Jean Hammerton, ex-Mayor of Winchester, died peacefully at her home in Bishop’s Waltham on October 14th, aged 90.

Jean was much-loved and respected for her common-sense and humour, a lady who started her life story with: ‘I was born in Hastings, not long after 1066.’

Growing up during the Second World War, Jean left Bournemouth School for Girls to become a student pathologist at Boscombe Hospital just as the NHS came into being. Almost trained, her medical hopes were stymied by TB, in those days a serious illness involving a year-long hospital stay and 18 months’ outpatient treatment: not the best for a lively 20 year-old. After a summer on Bournemouth beach, selling buckets and spades but unable to return to pathology, Jean found employment in a private clinic.

From then on, Jean moved in medical settings including the old Bishop’s Waltham Surgery where, as receptionist, her office was an ex-cupboard. When the Surgery moved to larger premises in 1979, Jean became Practice Manager. According to Dr Paul Hemming, she had a ‘natural instinct for the way ahead,’ developing not only ‘an efficient organization’ but managing the rapidly enlarging staff, ‘in a warm and friendly atmosphere.’ Ever sympathetic to patients’ needs, Jean solved problems calmly, promptly, positively. After leaving the Surgery in 1993, Jean continued her medical interests as a director of NHS Mid-Hants Primary Care Trust; notably, in Bishop’s Waltham, David Williamson recalled ‘an amazing encourager’ as he initiated Heartstart and First Responders and she served for 17 years as Heartstart’s Chairman. Her commitment to helping people continued with long-running roles as Chairman of the local Citizen’s Advice Bureau and President of Friends in Retirement.

In Winchester, Jean was well-known for her service to local government. During the 1970s, she took her first political steps by becoming a Bishop’s Waltham Parish Councillor, progressing to Chairman in 1986. Finding that the Parish Council had constantly to refer to Winchester City Council, Jean then resolved to stand for District election in 1994. Temporarily manager in a university practice, her request for time off to campaign was met with a horrified: ‘You can have the time off, but you’d better win!’ To which Jean replied, ‘Well, it’s a bit of a joke because I’m standing as an Independent.’ Nevertheless, Jean was popular and trusted in the community so she sailed onto Winchester City Council.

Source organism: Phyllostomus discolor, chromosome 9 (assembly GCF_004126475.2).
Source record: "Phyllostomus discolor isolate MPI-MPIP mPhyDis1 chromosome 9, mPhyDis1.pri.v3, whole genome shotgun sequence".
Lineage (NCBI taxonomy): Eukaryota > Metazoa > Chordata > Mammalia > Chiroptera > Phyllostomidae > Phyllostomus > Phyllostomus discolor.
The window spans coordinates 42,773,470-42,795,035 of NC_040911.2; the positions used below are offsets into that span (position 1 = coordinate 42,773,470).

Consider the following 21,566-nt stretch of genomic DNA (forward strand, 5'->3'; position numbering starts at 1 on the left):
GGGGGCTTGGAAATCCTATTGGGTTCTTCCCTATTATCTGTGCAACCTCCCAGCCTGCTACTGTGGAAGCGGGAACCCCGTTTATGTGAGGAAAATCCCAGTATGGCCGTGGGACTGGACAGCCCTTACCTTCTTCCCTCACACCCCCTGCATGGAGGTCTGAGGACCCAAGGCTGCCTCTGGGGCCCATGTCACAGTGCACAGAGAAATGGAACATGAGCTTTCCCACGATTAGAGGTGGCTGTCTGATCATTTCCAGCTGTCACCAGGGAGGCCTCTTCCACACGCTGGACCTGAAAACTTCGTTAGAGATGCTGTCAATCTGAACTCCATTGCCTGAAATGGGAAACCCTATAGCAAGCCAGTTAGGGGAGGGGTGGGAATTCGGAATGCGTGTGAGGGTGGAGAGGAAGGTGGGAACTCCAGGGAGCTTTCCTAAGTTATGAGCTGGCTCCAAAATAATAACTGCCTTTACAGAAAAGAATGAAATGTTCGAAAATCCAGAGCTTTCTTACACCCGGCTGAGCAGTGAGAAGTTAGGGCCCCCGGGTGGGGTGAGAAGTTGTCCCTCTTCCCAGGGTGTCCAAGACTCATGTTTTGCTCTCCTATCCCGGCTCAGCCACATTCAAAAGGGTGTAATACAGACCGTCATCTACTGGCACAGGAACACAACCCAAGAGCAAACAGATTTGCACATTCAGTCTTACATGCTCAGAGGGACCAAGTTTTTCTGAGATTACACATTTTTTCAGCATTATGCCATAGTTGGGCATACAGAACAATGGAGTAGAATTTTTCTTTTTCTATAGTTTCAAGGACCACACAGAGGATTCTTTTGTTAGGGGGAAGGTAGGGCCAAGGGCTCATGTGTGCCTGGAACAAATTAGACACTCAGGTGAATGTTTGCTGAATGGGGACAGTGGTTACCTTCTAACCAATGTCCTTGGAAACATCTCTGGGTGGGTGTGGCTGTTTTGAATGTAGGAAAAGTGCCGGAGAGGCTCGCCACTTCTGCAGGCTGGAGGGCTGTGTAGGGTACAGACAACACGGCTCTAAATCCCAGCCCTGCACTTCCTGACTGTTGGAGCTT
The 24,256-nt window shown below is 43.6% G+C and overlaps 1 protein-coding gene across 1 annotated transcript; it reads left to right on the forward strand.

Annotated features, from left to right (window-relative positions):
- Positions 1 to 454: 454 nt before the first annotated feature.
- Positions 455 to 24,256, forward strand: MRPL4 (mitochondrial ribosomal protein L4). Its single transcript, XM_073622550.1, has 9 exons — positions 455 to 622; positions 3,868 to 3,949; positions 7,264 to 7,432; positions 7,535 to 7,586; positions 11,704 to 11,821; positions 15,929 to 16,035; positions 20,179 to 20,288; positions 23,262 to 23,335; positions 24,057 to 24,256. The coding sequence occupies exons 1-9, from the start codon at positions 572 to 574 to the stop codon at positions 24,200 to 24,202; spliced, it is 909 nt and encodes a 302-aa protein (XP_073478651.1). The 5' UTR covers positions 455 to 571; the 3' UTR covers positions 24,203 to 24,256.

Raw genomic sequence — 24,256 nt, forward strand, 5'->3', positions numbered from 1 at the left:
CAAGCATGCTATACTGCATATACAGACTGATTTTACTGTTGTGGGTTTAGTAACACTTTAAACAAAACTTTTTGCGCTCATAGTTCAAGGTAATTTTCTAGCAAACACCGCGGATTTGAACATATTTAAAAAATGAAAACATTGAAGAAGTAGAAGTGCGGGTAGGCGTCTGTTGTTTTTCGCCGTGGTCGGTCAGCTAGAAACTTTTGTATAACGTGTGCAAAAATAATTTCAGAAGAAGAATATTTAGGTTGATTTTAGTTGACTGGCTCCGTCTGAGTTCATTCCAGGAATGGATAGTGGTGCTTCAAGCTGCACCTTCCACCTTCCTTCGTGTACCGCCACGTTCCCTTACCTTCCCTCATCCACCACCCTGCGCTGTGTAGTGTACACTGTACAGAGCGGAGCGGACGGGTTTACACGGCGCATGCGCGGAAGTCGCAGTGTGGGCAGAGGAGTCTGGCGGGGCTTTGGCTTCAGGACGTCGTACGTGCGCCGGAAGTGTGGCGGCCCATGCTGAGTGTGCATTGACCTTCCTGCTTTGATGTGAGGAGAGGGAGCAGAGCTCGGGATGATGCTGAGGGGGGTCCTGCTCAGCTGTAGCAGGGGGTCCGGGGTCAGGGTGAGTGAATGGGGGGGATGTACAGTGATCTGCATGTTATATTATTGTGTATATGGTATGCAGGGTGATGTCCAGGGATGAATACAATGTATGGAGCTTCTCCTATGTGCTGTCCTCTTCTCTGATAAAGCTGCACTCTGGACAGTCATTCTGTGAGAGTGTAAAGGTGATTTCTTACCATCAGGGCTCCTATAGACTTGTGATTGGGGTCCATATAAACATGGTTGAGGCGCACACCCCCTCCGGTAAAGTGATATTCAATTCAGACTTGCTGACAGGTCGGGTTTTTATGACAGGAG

For 10 years, Jean brought her trademark common-sense to bear on many important District issues. She recently explained her political philosophy: ‘Each party was represented amongst the four [local Councillors] and myself, and I thought, we can all get on together with all our different views and manage to agree to things. What a pity everyone else can’t just sort things out in a straightforward manner!’

Jean said that she was ‘utterly, utterly amazed’ to be honoured as Mayor of Winchester in 2003-4. She approached the year, which she described as ‘exceedingly interesting’, with her unassuming blend of tact, practicality and friendliness. Ex-mayor David McLean told me that she still attended every Parish Council meeting. Winchester, we were exceedingly lucky to have the services of Jean Hammerton.

By Trish Simpson-Davis